Meet the Member: Long Ranch

by Rodeo News
Long Ranch’s Hornet Nest, who took third at the Exclusive Genetics finals in 2014

Long Ranch’s Hornet Nest, who took third at the Exclusive Genetics finals in 2014 - courtesy of the ranch

By Lily Weinacht

WSBBAIt’s roughly a 1,000 mile journey to the WSBBA finals in Las Vegas from Yakima, Wash., home of three-time WSBBA Stock Contractor of the Year, Gary Long. But for the 73-year old Evergreen State native and his ranch manager, Dennis Hiebert, it’s taken more than the miles on their odometers to obtain the title.
Long Ranch, which hooks its horns into the base of the Naches Mountains, started raising bucking bulls in 2006. Gary, owner of G.S. Long Company, an agricultural and fertilizer retail company, was turning the operation of the business over to his son, but he was by no means ready to retire. “When a very good friend of mine, Rod Chumley, told me about a bull he was real proud of and wanted to put together a partnership on, I went to look at it,” Gary recalls. “K24 was his name, and a beginner rider at the time, Shane Proctor, was there to practice. K24 came out of the chute and out went Shane Proctor.” One of the hands in the arena called out that Proctor needed a Doctor, and several things ensued. One of the PBR’s top bulls earned his name, Doctor Proctor, and Shane Proctor – now leading the PBR standings – was in for the long haul, while Gary was ready with a handshake to seal the partnership.
One of the first things Gary did following the partnership was clone Doctor Proctor. “We did six clones one year and two the next to prove to the industry that we could keep his bloodlines forever,” says Gary, who has a bachelor’s degree in zoology from Washington State University. “One of his clones ended up in the PBR World Finals, so that was proof positive that cloning works – and it has definitely helped the beef industry. Then I started learning about bucking bull and exclusive genetics competitions, and we were on a whole new trip!”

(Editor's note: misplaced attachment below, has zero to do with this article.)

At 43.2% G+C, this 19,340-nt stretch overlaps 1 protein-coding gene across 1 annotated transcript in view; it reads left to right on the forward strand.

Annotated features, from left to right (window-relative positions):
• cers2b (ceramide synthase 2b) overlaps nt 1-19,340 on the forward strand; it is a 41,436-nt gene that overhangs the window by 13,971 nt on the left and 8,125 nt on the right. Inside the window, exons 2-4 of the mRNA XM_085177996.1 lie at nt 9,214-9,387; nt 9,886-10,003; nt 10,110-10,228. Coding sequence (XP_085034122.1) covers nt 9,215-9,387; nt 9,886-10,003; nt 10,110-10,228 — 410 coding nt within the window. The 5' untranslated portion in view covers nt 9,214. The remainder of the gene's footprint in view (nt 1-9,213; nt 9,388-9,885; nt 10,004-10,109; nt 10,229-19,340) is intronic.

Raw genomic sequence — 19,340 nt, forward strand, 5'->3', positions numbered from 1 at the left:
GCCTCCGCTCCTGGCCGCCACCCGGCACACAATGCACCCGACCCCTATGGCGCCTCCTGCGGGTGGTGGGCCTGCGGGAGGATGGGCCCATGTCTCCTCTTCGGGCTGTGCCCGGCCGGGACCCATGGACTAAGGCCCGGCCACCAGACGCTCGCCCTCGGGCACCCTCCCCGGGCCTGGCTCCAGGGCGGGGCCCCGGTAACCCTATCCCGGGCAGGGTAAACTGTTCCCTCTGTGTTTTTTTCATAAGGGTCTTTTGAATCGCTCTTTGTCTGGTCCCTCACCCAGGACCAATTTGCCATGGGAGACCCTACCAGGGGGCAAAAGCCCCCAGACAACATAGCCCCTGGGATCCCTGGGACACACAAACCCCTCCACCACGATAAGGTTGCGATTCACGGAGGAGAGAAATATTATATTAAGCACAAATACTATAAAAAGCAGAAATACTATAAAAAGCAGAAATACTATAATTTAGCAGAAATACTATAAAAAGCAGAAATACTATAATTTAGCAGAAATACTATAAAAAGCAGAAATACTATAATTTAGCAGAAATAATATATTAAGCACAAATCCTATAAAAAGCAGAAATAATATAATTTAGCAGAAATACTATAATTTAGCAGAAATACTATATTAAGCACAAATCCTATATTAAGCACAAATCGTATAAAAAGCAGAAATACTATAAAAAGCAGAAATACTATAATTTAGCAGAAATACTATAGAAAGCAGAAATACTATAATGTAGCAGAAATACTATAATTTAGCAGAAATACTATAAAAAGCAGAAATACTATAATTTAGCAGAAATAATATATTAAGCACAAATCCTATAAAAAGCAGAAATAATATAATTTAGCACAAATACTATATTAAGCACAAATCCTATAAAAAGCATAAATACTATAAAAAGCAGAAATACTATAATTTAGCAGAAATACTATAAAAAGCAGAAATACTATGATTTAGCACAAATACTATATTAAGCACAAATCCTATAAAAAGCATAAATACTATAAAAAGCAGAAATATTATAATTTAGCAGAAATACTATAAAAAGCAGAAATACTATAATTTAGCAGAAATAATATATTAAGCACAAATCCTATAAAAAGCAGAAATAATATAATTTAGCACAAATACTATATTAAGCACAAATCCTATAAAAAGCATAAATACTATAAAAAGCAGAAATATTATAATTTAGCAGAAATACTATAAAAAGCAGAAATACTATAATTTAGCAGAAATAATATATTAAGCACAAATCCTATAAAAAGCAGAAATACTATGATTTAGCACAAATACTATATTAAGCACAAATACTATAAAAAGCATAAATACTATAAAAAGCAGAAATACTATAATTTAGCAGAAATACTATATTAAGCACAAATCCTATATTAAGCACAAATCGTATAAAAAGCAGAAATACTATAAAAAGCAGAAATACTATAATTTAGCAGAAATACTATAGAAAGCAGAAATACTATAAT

Joining Gary behind the chutes was Dennis Hiebert, who, prior to becoming Long Ranch’s manager, ran several orchards in Washington. “Gary was my field man from 1976 – 2006, and then I went to work for him,” says Dennis. “I didn’t have too much experience with bulls – I’d worked on a dairy for about six years, but this was a new adventure with the A.I. and embryos and getting the bulls ready for events.”
Long Ranch is home to nearly 160 bulls and 60 cows, with another 40 calves expected in the course of the year. “Doctor Proctor was the first bull we were associated with – we started with him for breeding, and then we bred with others,” says Dennis. “Gary is a pretty smart individual, and in 2006, he bought 25 white face Angus cows, along with  embryos from sires he felt were good. When you start, it can take three or four years to find out if your cows are any good, but using someone else’s best bulls gave us good stock right off the bat.”
Among these bulls are Vegas Too and his son, Vegas Outlaw, who went to the PBR. Other bulls have included Fire Kat and Thunder Kat, Doctor Proctor’s offspring, as well as Sergeant Airborne, and Long Shot, who advanced from futurities to the Back Seat Buckers classic. “When we got into futurities, the only association was ABBI, and then the WSBBA blossomed in the Northwest and it was awesome for us,” Dennis explains. “We’ve won stock contractor of the year three times, but it’s not just us. It’s also the genes, and we’ve been fortunate with good riders who get on and show them.”
Dennis and one of the two ranch hands, Fabian Mendoza, do most of the driving to the bucking bull competitions, ranging from local events in Washington, to Wyoming, Nevada, Idaho, Colorado, and even as far as Oklahoma and Texas. Long Ranch hand Cody Brock and Gary’s son-in-law, Shane Wells, also drive. Any time they’re not on the road, Dennis, Fabian, and Cody are training the bulls, which, depending on their age, includes teaching them to leave the arena, move through the chutes, and load in the trailer. “Our first WSBBA event is in Mesquite (Nev.) mid-April, so our season is getting started,” says Dennis. “We’re going to keep entering our two and three-year-olds and see how competitive we can be!”
“The people we have met in the rodeo and bull business have been fantastic,” Gary finishes. “We love the bull business and the people associated with it. It’s been a grand trip.”

                © Rodeo Life Media Corporation | All Rights Reserved • Laramie, Wyoming • 307.761.9053

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